Why is it that traditional Scottish and Irish music doesn’t cross over into the indie realm more often? Sure, The Chieftans just cut a record with Bon Iver and The Decemberists, but what about true cross-pollination? Where’s our Celtgaze? And what about Gaelwave? Wherefore art thou, Hip-HopScotch? Dub(lin)step? Get on that, Brooklyn. Let’s start a revolution.
Urstan is one of those collaborations that makes so much sense that you have to wonder why it hadn’t come earlier. Alasdair Roberts is a folk singer who’s been quietly putting out a stream of highly listenable, Celtic-influenced records on Drag City at a fairly prolific rate, even amongst a roster of labelmates that boasts such output-happy artists as Bonnie “Prince” Billy and Neil Hagerty. Here he’s teamed up with singer Mairi Morrison, a Gaelic-speaking Isle of Lewis native, to perform a number of traditional pieces with a few newly penned songs peppered in. Several of the Gaelic-language traditionals are sad-sounding but pretty: E Ho Leigein is a stripped-down ballad, while Ailein Duinn plays out over top a low-pitch dirge. LÃ rach do Thacaidean presents another side of the coin, an upbeat and jazzy piece featuring finger-plucked guitar and harmonica. The few English-language pieces are easier to sing along with, particularly the catchy cautionary tale Never Wed an Old Man.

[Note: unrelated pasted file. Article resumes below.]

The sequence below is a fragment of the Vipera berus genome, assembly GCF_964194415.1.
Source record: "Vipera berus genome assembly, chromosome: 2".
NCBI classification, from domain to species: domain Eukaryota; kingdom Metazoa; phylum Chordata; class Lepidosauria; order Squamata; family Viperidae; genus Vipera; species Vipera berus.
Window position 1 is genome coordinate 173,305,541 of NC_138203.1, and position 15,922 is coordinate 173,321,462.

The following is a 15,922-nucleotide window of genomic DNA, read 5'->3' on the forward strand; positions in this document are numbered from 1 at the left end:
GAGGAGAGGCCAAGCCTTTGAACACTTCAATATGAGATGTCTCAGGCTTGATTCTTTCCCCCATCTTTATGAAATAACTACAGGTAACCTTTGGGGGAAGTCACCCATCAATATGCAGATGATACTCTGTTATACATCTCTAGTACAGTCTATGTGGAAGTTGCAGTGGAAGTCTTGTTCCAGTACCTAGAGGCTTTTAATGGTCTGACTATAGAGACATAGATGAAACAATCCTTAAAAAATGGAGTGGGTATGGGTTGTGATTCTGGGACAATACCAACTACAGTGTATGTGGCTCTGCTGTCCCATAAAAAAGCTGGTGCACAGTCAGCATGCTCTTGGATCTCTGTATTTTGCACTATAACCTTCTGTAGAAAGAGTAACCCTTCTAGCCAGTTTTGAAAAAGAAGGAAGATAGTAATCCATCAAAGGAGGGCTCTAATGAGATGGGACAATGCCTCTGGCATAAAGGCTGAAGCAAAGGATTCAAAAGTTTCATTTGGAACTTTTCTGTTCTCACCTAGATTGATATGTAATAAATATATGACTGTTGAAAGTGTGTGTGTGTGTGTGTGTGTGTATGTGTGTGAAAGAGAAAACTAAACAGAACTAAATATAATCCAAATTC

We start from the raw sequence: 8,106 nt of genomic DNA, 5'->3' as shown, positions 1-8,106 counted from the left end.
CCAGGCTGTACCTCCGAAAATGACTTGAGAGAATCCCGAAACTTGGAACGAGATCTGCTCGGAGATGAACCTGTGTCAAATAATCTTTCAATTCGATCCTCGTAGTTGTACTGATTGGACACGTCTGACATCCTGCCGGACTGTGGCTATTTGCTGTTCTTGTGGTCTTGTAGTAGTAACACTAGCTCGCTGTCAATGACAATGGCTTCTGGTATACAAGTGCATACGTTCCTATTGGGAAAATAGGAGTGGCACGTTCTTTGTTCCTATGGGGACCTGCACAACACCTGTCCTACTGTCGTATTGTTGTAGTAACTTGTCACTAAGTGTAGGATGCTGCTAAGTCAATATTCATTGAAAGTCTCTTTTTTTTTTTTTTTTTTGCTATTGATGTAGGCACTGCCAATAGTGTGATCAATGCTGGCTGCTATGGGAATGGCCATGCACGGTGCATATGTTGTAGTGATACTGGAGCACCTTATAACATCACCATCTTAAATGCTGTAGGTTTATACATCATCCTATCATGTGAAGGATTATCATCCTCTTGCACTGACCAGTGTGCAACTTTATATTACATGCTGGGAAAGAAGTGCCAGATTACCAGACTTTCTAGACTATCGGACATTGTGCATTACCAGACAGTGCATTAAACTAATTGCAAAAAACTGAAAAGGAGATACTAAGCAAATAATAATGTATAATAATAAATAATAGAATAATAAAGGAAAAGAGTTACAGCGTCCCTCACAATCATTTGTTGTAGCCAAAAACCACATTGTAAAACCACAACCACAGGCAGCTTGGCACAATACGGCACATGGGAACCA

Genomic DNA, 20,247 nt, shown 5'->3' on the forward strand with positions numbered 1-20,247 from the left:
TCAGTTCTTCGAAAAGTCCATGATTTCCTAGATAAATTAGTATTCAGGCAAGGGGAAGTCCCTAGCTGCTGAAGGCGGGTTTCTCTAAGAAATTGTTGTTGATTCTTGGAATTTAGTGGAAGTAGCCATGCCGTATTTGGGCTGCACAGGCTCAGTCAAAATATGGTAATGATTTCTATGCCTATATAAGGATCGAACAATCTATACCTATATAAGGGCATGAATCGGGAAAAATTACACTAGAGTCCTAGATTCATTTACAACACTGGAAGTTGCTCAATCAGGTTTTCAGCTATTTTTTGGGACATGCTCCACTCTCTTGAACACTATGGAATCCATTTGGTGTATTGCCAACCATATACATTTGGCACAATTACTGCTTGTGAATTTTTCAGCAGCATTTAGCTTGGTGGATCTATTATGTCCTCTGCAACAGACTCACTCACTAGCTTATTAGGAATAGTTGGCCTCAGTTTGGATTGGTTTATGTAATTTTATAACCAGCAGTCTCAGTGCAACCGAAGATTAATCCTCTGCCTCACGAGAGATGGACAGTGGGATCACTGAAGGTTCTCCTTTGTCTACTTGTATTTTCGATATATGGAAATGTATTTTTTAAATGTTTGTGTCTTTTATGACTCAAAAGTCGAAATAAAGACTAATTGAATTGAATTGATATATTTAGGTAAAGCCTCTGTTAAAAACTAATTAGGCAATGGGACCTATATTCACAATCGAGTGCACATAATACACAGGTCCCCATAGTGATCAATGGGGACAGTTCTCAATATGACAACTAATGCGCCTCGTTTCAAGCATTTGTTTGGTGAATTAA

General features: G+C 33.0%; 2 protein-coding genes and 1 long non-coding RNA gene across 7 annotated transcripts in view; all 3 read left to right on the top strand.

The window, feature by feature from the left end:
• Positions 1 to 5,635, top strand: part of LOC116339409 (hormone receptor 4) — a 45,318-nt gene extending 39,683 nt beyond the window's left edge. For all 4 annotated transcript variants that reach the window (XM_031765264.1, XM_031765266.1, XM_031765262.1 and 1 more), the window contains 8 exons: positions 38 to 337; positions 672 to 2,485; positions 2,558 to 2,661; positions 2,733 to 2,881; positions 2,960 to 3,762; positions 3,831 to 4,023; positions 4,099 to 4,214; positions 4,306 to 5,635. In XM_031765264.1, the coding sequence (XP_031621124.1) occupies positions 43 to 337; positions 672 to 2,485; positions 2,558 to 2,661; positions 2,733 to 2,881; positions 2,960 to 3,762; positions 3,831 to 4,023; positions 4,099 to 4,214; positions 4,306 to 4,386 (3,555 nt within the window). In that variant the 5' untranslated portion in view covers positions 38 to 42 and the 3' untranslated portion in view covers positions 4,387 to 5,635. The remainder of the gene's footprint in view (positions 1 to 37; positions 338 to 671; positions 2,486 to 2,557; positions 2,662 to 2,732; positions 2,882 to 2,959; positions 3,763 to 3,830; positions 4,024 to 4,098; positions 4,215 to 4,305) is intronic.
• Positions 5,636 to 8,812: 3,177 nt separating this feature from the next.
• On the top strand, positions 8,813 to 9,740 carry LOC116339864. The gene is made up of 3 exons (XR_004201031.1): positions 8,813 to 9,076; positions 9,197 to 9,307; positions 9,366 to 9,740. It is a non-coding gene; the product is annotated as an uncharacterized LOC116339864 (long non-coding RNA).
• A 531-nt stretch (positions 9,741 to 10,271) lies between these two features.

For Roberts, who was treading dangerously close to diminishing returns with each release, it’s a record that sounds distinctly different than the last few and should be refreshing to his followers. For Morrison, a relative unknown in the U.S., it could perhaps pave the way to an international audience. She possesses a beautiful, soothing voice, even when she’s singing in a language common to only a handful of small islands. Urstan is worth a plunge, even for listeners new to the musical genre.
Essential Tracks: LÃ rach do Thacaidean, Never Wed an Old Man